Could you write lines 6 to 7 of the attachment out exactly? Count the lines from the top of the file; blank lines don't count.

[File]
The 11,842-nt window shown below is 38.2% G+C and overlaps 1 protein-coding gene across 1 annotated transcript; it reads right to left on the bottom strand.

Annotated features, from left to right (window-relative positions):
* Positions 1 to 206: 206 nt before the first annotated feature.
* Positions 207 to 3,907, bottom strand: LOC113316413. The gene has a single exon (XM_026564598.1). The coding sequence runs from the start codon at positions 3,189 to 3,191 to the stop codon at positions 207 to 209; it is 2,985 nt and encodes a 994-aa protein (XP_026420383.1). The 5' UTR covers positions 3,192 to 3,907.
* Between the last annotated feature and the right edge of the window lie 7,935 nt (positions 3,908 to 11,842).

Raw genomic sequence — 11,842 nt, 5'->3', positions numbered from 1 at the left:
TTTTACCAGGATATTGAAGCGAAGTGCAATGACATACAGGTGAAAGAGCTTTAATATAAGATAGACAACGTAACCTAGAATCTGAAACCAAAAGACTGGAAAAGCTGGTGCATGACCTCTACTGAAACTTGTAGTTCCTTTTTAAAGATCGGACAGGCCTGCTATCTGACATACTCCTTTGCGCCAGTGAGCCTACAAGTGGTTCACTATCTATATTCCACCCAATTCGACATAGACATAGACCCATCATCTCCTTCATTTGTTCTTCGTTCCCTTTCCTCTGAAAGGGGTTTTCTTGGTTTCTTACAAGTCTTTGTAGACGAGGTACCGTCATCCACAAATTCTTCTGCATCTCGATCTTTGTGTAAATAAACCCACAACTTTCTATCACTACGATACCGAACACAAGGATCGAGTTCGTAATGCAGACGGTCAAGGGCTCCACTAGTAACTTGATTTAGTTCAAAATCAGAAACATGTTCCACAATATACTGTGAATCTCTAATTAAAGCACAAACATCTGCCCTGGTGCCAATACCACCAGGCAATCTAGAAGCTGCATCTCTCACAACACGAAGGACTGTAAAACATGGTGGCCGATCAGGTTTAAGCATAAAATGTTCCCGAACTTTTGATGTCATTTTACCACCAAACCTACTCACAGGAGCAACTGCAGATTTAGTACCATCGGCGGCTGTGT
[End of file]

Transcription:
Raw genomic sequence — 11,842 nt, 5'->3', positions numbered from 1 at the left:
TTTTACCAGGATATTGAAGCGAAGTGCAATGACATACAGGTGAAAGAGCTTTAATATAAGATAGACAACGTAACCTAGAATCTGAAACCAAAAGACTGGAAAAGCTGGTGCATGACCTCTACTGAAACTTGTAGTTCCTTTTTAAAGATCGGACAGGCCTGCTATCTGACATACTCCTTTGCGCCAGTGAGCCTACAAGTGGTTCACTATCTATATTCCACCCAATTCGACATAGACATAGACCCATCATCTCCTTCATTTGTTCTTCGTTCCCTTTCCTCTGAAAGGGGTTTTCTTGGTTTCTTACAAGTCTTTGTAGACGAGGTACCGTCATCCACAAATTCTTCTGCATCTCGATCTTTGTGTAAATAAACCCACAACTTTCTATCACTACGATACCGAACACAAGGATCGAGTTCGTAATGCAGACGGTCAAGGGCTCCACTAGTAACTTGATTTAGTTCAAAATCAGAAACATGTTCCACAATATACTGTGAATCTCTAATTAAAGCACAAACATCTGCCCTGGTGCCAATACCACCAGGCAATCTAGAAGCTGCATCTCTCACAACACGAAGGACTGTAAAACATGGTGGCCGATCAGGTTTAAGCATAAAATGTTCCCGAACTTTTGATGTCATTTTACCACCAAACCTACTCACAGGAGCAACTGCAGATTTAGTACCATCGGCGGCTGTGT